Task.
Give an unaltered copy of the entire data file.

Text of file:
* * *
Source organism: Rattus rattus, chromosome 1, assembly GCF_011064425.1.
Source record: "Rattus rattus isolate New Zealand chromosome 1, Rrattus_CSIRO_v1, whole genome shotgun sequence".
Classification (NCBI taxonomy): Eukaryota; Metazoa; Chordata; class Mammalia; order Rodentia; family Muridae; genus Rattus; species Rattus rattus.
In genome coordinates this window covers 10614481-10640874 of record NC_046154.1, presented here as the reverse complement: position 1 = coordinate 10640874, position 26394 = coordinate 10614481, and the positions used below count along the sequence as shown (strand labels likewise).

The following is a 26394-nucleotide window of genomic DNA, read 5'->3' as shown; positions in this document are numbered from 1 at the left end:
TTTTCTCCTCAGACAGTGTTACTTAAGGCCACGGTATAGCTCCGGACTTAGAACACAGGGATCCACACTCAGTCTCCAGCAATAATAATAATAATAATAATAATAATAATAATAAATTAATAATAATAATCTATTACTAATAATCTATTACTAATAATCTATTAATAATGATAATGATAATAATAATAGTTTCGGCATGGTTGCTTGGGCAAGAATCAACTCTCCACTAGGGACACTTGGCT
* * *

Source organism: Rattus rattus, chromosome 1, assembly GCF_011064425.1.
Source record: "Rattus rattus isolate New Zealand chromosome 1, Rrattus_CSIRO_v1, whole genome shotgun sequence".
Classification (NCBI taxonomy): Eukaryota; Metazoa; Chordata; class Mammalia; order Rodentia; family Muridae; genus Rattus; species Rattus rattus.
In genome coordinates this window covers 10614481-10640874 of record NC_046154.1, presented here as the reverse complement: position 1 = coordinate 10640874, position 26394 = coordinate 10614481, and the positions used below count along the sequence as shown (strand labels likewise).

The following is a 26394-nucleotide window of genomic DNA, read 5'->3' as shown; positions in this document are numbered from 1 at the left end:
TTTTCTCCTCAGACAGTGTTACTTAAGGCCACGGTATAGCTCCGGACTTAGAACACAGGGATCCACACTCAGTCTCCAGCAATAATAATAATAATAATAATAATAATAATAATAAATTAATAATAATAATCTATTACTAATAATCTATTACTAATAATCTATTAATAATGATAATGATAATAATAATAGTTTCGGCATGGTTGCTTGGGCAAGAATCAACTCTCCACTAGGGACACTTGGCT